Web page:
Luther on learning the Catechism

CatechismMany regard the catechism as a simple, trifling teaching, which they can absorb and master at one reading and then toss the book into a corner as if they are ashamed to read it again. Indeed, among the nobility there are also some louts and skinflints who declare that they can do without pastors and preachers now because we now have everything in books and can learn it all by ourselves. So they blithely let parishes fall into decay and brazenly allow both pastors and preachers to suffer distress and hunger.8 This is what one can expect of crazy Germans. We Germans have such disgraceful people among us and have to put up with them.
But this I say for myself: I am also a doctor and a preacher, just as learned and experienced as all of them who are so high and mighty. Nevertheless, each morning, and whenever else I have time, I do as a child who is being taught the catechism and I read and recite word for word the Lord’s Prayer, the Ten Commandments, the Creed, the Psalms, etc. I must still read and study the catechism daily, and yet I cannot master it as I wish, but must remain a child and pupil of the catechism—and I also do so gladly.9 These fussy, fastidious fellows would like quickly, with one reading, to be doctors above all doctors, to know it all and to need nothing more. Well this, too, is a sure sign that they despise both their office and the people’s souls, yes, even God and his Word. They do not need to fall, for they have already fallen all too horribly. What they need, however, is to become children and begin to learn the ABCs, which they think they have long since outgrown.10
Therefore, I beg such lazy bellies and presumptuous saints, for God’s sake, to let themselves be convinced and believe that they are not really and truly such learned and exalted doctors as they think. I implore them not ever to imagine that they have learned these parts of the catechism perfectly, or that they know them sufficiently, even though they think they know them ever so well. Even if their knowledge of the catechism were perfect (although that is impossible in this life), yet it is highly profitable and fruitful to read it daily and to make it the subject of meditation and conversation. In such reading, conversation, and meditation the Holy Spirit is present and bestows ever new and greater light and devotion, so that it tastes better and better and is digested, as Christ also promises in Matthew 18[:20*], “Where two or three are gathered in my name, I am there among them.”
Nothing is so powerfully effective against the devil, the world, the flesh, and all evil thoughts as to occupy one’s self with God’s Word, to speak about it and meditate upon it, in the way that Psalm 1[:2*] calls those blessed who “meditate on God’s law day and night.” Without doubt, you will offer up no more powerful incense or savor against the devil than to occupy yourself with God’s commandments and words and to speak, sing, or think about them. Indeed, this is the true holy water and sign that drives away the devil and puts him to flight.11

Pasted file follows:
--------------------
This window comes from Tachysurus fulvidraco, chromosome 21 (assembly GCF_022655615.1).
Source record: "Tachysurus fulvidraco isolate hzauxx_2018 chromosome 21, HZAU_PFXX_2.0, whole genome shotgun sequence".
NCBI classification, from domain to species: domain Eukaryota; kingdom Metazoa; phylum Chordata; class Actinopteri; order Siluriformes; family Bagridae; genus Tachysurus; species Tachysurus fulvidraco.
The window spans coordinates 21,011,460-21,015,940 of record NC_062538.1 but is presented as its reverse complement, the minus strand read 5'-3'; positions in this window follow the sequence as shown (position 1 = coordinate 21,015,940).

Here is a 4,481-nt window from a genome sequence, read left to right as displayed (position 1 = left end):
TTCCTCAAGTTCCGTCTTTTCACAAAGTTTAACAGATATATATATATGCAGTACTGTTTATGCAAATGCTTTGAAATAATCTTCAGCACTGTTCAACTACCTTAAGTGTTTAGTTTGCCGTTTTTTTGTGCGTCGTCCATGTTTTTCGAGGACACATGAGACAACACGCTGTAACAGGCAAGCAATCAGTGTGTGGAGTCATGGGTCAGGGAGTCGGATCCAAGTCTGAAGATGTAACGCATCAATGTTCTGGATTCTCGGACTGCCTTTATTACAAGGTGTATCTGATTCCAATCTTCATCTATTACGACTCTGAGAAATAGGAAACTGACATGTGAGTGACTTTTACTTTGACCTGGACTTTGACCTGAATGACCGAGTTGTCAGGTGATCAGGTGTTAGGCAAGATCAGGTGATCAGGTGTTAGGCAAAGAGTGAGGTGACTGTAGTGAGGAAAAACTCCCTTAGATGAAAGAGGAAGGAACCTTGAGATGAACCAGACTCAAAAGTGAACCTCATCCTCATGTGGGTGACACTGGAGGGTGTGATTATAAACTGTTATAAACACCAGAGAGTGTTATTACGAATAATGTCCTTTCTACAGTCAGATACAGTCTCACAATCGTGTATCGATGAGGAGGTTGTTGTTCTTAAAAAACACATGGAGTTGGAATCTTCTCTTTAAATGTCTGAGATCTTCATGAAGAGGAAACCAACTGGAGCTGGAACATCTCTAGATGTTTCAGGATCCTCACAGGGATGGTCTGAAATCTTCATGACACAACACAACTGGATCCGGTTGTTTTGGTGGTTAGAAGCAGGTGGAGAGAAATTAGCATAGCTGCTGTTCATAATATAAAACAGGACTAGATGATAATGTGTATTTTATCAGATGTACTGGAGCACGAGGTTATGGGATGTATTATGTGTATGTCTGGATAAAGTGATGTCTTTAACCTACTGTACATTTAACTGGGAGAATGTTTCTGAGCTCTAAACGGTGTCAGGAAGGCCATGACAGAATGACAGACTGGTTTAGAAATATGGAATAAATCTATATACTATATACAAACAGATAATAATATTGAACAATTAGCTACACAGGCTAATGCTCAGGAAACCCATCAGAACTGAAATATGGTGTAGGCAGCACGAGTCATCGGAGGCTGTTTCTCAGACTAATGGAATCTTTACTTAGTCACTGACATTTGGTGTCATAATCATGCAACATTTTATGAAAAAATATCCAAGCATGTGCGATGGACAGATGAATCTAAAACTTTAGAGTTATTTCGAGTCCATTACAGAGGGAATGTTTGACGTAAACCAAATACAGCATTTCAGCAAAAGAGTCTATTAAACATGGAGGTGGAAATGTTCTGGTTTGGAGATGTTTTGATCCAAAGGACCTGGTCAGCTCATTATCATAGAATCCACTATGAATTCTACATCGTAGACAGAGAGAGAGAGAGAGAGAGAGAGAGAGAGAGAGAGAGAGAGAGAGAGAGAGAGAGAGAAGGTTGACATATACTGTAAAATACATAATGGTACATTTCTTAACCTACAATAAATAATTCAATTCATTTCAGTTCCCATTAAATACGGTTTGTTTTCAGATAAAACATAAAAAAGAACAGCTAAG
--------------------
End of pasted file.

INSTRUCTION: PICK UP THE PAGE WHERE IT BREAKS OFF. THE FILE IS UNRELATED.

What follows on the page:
For this reason alone you should gladly read, recite, ponder, and practice the catechism, even if the only advantage and benefit you obtain from it is to drive away the devil and evil thoughts. For he cannot bear to hear God’s Word. And God’s Word is not like some idle tale, such as about Dietrich of Bern,12 but, as St. Paul says in Romans 1[:16*], it is “the power of God,” indeed, the power of God that burns the devil’s house down13 and gives us immeasurable strength, comfort, and help.

8 Luther wrote in Against Hanswurst (1541) (WA 51:486, 27–33; LW 41:198–99): “Indeed, we do not just fast, but (with St. Paul [1 Cor. 4:11*]) we suffer hunger. We see it daily in our poor ministers, their wives and children, and in many other poor people, whose hunger stares at you out of their eyes. They scarcely have bread and water, they go about naked as a jaybird, and they have nothing of their own. The farmer and the burgher give them nothing, and the nobility take, so that there are only a few of us who have something, and we cannot help everyone.”
9 This longer preface to the Large Catechism was presumably written by Luther at the Coburg in 1530 while his associates were attending the Diet of Augsburg. He wrote in his commentary on Psalm 117 (WA 31/1: 227, 13–22; LW 14:8), which was also composed there: “I confess this freely as an example to anyone; for here am I, an old doctor of theology and a preacher. . . . Yet even I must become a child; and early each day I recite aloud to myself the Lord’s Prayer, the Ten Commandments, the Creed, and whatever lovely psalms and verses I may choose, just as we teach and train children to do. . . . I study them daily and remain a pupil of the Catechism.”
10 Literally, “they have split their shoes,” a proverbial expression. “For where two or three are gathered in my name, I am there among them.” Matthew 18:20 (NRSV)  but their delight is in the law of the Lord, and on his law they meditate day and night. Psalm 1:2 (NRSV)
11 Holy water was believed to drive away evil spirits and was used in the rite of exorcism.
12 Luther frequently cited the legend of Dietrich of Bern as an example of lies and fables. Dietrich of Bern is the name popularly applied in medieval Teutonic legends to Theodoric the Great, king of the Ostrogoths.
“For I am not ashamed of the gospel; it is the power of God for salvation to everyone who has faith, to the Jew first and also to the Greek.”
Romans 1:16 (NRSV)
13 An expression often used by Luther. The original meaning is “to cause damage to someone by means of arson.”
Kolb, R., Wengert, T. J., & Arand, C. P. (2000). The Book of Concord : The confessions of the Evangelical Lutheran Church (380). Minneapolis: Fortress Press.

About Wilhelm Weber

Pastor at the Old Latin School in the Lutherstadt Wittenberg
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